The only time this doesn't apply is with green tomatoes. Green tomatoes need more time before they can become ripe tomatoes.
After harvesting, the best way to store the tomatoes' excess is to turn them into the sauce and store them in the freezer.
Other Tips for Growing Tomatoes
You now know enough about growing tomatoes to start right ahead. However, some tips can make you a master at growing tomatoes!
Buy The Right Variety For You
If you're starting with seeds, it's a lot of fun to experiment with different varieties. But you still need to pick varieties that can thrive in your climate. That's not the only criterion.
You should also pick the tomato plant that is best suitable for your household so you can make the most of your harvest.
Think of what type you most often run to the store or farmer's market to pick. Whether cherry tomatoes for your salad or old-fashioned tomatoes for pasta sauce, this type of tomato plant is the one you want to plant in your garden!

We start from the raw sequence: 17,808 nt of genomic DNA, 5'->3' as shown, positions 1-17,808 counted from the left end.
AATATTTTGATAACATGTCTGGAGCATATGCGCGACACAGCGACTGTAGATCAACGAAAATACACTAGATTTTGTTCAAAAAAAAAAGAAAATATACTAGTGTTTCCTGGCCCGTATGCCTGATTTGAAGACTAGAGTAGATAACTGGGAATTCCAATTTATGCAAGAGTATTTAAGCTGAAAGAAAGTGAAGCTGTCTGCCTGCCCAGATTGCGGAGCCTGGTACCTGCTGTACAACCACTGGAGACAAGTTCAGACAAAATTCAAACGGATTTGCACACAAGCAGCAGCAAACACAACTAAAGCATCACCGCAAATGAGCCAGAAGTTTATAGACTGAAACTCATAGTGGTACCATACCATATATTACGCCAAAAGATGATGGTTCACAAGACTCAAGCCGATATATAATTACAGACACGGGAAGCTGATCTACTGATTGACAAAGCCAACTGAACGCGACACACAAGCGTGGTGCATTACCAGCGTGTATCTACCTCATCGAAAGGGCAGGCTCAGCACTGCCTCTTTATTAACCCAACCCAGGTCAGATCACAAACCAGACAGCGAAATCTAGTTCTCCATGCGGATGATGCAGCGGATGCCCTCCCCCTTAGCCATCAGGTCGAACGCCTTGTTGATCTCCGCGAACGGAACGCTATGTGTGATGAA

For sweet and rich fruit, as well as luscious foliage, you want to keep your tomato plant well-fed. Fertilize the soil often enough. Just make sure the nitrogen level is controlled.
A dilute fish emulsion or bone meal, for example, can help a lot. Just be careful not to overfeed.
Staking will protect the branches from tomatoes growing too heavy and breaking them, Which can often happen. The extra support of stakes will prevent this from happening.
Pruning frequency depends from one type to the other. But generally speaking, keep an eye on your tomatoes and always prune them when needed, as that will promote stronger and healthier growth.
Potential Tomato Problems and How to Deal With Them
As wonderful as it is to grow your tomatoes, it doesn't come without its fair share of problems. Not unlike any other plant!